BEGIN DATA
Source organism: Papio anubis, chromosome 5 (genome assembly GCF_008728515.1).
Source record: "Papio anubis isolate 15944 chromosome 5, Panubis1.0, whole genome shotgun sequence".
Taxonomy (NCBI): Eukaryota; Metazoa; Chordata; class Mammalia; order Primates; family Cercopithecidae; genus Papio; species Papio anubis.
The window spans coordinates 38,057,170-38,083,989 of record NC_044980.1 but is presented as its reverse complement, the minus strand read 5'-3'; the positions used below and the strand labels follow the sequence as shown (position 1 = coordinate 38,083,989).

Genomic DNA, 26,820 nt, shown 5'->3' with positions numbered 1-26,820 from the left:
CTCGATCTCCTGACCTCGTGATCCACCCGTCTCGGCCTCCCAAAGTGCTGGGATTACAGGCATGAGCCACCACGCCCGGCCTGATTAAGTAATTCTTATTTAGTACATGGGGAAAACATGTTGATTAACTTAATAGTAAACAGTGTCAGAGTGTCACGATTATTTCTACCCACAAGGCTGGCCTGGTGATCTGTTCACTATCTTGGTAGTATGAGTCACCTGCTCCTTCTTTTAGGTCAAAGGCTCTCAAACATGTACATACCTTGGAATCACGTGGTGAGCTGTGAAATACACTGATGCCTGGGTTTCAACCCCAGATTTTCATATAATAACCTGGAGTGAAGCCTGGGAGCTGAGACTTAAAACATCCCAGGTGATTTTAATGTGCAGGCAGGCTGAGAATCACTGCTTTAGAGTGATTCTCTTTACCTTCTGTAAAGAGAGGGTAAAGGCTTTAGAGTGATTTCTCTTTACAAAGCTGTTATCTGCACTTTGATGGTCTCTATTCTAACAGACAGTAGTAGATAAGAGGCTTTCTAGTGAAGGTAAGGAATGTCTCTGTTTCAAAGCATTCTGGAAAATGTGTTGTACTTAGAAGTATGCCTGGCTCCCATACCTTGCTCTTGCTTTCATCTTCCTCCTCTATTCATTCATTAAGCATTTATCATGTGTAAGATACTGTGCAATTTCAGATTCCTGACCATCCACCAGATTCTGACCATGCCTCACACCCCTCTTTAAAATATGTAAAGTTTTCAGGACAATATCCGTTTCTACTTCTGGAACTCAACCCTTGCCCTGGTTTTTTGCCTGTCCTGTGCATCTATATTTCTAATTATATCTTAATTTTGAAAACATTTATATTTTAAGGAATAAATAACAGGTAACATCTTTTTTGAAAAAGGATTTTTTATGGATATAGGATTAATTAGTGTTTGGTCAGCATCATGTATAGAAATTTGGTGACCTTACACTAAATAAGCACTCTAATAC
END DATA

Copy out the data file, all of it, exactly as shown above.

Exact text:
Source organism: Papio anubis, chromosome 5 (genome assembly GCF_008728515.1).
Source record: "Papio anubis isolate 15944 chromosome 5, Panubis1.0, whole genome shotgun sequence".
Taxonomy (NCBI): Eukaryota; Metazoa; Chordata; class Mammalia; order Primates; family Cercopithecidae; genus Papio; species Papio anubis.
The window spans coordinates 38,057,170-38,083,989 of record NC_044980.1 but is presented as its reverse complement, the minus strand read 5'-3'; the positions used below and the strand labels follow the sequence as shown (position 1 = coordinate 38,083,989).

Genomic DNA, 26,820 nt, shown 5'->3' with positions numbered 1-26,820 from the left:
CTCGATCTCCTGACCTCGTGATCCACCCGTCTCGGCCTCCCAAAGTGCTGGGATTACAGGCATGAGCCACCACGCCCGGCCTGATTAAGTAATTCTTATTTAGTACATGGGGAAAACATGTTGATTAACTTAATAGTAAACAGTGTCAGAGTGTCACGATTATTTCTACCCACAAGGCTGGCCTGGTGATCTGTTCACTATCTTGGTAGTATGAGTCACCTGCTCCTTCTTTTAGGTCAAAGGCTCTCAAACATGTACATACCTTGGAATCACGTGGTGAGCTGTGAAATACACTGATGCCTGGGTTTCAACCCCAGATTTTCATATAATAACCTGGAGTGAAGCCTGGGAGCTGAGACTTAAAACATCCCAGGTGATTTTAATGTGCAGGCAGGCTGAGAATCACTGCTTTAGAGTGATTCTCTTTACCTTCTGTAAAGAGAGGGTAAAGGCTTTAGAGTGATTTCTCTTTACAAAGCTGTTATCTGCACTTTGATGGTCTCTATTCTAACAGACAGTAGTAGATAAGAGGCTTTCTAGTGAAGGTAAGGAATGTCTCTGTTTCAAAGCATTCTGGAAAATGTGTTGTACTTAGAAGTATGCCTGGCTCCCATACCTTGCTCTTGCTTTCATCTTCCTCCTCTATTCATTCATTAAGCATTTATCATGTGTAAGATACTGTGCAATTTCAGATTCCTGACCATCCACCAGATTCTGACCATGCCTCACACCCCTCTTTAAAATATGTAAAGTTTTCAGGACAATATCCGTTTCTACTTCTGGAACTCAACCCTTGCCCTGGTTTTTTGCCTGTCCTGTGCATCTATATTTCTAATTATATCTTAATTTTGAAAACATTTATATTTTAAGGAATAAATAACAGGTAACATCTTTTTTGAAAAAGGATTTTTTATGGATATAGGATTAATTAGTGTTTGGTCAGCATCATGTATAGAAATTTGGTGACCTTACACTAAATAAGCACTCTAATAC